Buy-to-let should be regulated. That is the view of the majority of mortgage intermediaries and many lenders.
We suspect it is the view of the FSA following an expression of concern about the market by director of high-street firms Sarah Wilson. The failure to regulate leaves a dangerous gap in consumer protection. Many buyers-to-let are not commercial landlords but are using a buy-to-let property as their primary investment, often for retirement as well as for income. Buy-to-let mortgages could be inappropriately sold to these people.
Money Marketing is not exactly a fan of the current regulatory regime but the FSA is the only show in town. If it is accepted that financial regulation is a necessary evil, there is no justification for buy-to-let's continued exclusion.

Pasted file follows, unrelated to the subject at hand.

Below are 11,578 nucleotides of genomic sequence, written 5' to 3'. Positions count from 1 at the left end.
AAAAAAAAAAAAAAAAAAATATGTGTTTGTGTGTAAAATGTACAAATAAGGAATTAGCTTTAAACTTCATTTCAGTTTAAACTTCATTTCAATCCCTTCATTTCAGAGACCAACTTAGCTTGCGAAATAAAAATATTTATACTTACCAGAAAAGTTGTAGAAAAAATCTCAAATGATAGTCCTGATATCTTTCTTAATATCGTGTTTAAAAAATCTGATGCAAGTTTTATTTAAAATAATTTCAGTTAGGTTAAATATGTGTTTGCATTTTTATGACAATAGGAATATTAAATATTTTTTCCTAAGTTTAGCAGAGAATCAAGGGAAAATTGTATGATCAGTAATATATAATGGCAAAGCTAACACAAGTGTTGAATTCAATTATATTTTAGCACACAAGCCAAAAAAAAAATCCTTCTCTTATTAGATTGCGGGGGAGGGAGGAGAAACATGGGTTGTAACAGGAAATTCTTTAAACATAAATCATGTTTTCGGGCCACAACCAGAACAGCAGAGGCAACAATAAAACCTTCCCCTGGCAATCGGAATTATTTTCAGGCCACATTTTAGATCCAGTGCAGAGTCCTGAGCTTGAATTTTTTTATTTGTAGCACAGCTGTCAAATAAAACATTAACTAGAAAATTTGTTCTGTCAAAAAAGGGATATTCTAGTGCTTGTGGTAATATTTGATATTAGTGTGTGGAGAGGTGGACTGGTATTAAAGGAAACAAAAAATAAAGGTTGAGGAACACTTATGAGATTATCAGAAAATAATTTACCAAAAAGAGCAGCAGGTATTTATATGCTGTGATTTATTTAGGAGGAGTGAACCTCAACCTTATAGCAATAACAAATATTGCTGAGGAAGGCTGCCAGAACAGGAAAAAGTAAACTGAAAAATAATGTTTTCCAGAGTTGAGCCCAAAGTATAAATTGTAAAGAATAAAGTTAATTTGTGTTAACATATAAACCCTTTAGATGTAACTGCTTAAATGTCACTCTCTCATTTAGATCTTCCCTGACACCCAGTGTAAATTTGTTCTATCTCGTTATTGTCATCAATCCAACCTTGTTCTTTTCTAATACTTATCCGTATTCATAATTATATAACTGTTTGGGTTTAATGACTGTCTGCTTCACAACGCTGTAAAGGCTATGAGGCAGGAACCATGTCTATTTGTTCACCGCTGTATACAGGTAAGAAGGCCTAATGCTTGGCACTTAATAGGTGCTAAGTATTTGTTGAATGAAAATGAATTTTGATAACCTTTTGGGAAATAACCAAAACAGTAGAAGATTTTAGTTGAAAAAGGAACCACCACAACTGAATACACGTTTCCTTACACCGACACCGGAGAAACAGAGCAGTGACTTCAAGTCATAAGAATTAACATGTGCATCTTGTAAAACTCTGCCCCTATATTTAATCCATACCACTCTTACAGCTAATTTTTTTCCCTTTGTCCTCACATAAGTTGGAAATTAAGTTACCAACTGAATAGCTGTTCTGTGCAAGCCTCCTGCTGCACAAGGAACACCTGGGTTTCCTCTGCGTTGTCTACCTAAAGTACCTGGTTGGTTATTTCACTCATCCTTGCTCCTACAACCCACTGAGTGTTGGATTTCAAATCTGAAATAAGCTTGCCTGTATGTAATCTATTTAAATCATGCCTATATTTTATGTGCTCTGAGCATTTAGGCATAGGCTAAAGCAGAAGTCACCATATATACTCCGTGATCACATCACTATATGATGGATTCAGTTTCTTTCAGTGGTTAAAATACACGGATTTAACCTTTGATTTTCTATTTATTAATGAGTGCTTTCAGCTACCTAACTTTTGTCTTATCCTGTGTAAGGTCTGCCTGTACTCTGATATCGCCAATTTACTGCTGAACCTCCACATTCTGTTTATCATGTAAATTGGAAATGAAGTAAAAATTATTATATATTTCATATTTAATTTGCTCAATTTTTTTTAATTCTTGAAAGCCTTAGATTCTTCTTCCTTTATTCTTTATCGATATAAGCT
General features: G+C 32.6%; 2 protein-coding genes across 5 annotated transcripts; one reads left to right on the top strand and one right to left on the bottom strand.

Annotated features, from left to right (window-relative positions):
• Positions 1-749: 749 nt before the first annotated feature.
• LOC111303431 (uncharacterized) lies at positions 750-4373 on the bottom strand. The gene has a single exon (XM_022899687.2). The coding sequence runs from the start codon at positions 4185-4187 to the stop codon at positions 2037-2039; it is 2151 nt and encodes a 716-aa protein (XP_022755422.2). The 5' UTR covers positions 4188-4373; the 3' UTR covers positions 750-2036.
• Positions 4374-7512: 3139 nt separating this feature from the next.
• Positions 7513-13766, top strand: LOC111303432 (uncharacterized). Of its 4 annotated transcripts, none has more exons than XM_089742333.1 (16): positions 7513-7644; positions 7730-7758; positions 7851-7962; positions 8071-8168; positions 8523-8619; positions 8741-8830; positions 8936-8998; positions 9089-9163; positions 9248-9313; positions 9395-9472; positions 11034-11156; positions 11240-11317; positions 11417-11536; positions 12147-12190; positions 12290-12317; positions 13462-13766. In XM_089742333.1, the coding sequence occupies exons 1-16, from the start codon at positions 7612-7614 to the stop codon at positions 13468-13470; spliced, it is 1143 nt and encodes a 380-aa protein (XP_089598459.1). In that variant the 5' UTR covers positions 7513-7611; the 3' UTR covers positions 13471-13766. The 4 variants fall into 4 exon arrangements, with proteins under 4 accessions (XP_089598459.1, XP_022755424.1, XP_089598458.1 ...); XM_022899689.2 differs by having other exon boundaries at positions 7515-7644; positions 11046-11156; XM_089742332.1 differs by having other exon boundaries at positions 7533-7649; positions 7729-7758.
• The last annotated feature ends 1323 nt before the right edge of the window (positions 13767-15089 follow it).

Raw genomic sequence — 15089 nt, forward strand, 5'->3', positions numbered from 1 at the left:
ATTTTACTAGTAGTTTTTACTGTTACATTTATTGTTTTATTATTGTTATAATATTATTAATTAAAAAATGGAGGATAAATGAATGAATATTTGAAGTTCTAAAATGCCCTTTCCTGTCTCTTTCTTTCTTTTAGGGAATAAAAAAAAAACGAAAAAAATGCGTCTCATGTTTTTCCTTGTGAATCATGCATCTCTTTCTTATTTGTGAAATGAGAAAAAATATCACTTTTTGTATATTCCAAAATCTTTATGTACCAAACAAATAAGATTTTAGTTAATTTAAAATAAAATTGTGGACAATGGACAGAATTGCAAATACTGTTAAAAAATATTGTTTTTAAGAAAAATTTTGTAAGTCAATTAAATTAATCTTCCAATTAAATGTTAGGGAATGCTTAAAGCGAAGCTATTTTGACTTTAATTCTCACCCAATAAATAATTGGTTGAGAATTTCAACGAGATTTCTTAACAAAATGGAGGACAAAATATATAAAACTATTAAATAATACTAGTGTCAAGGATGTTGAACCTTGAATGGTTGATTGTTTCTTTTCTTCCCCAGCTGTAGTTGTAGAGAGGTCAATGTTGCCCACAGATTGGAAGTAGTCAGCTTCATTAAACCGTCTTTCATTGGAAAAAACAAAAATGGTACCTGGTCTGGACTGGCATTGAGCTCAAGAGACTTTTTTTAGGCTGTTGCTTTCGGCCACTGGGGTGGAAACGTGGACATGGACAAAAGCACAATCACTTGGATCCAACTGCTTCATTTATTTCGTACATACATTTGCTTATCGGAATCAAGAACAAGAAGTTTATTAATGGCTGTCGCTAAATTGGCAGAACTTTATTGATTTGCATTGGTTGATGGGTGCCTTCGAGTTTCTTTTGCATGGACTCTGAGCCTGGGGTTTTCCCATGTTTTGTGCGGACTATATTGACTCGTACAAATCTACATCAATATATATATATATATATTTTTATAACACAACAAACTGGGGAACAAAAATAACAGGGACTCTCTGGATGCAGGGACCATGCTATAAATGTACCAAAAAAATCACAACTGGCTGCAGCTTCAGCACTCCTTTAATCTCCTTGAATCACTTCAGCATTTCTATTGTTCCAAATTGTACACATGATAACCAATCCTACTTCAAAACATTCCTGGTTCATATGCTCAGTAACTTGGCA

The simple truth
Savings products will never fly off the shelves, no matter what the Government does. Yet the Secretary of State for Work and Pensions Alistair Darling dreams of simple regulated products sold without advice.
Isn't that what stakeholder was meant to achieve? MM does not understand why stakeholder is not made easier to sell by relaxing the price controls coupled with tax-incentivising employers to get as many employees covered for pensions as possible. There are too many onerous regulations but the Government should be aware that in tearing up the current regime, particularly on the direct side, it risks renewed misselling.
Chancellor Gordon Brown vowed at Labour's party conference in 1999 that there would never be a repeat of pension misselling. In its zeal to close the “savings gap”, Labour must not break this promise.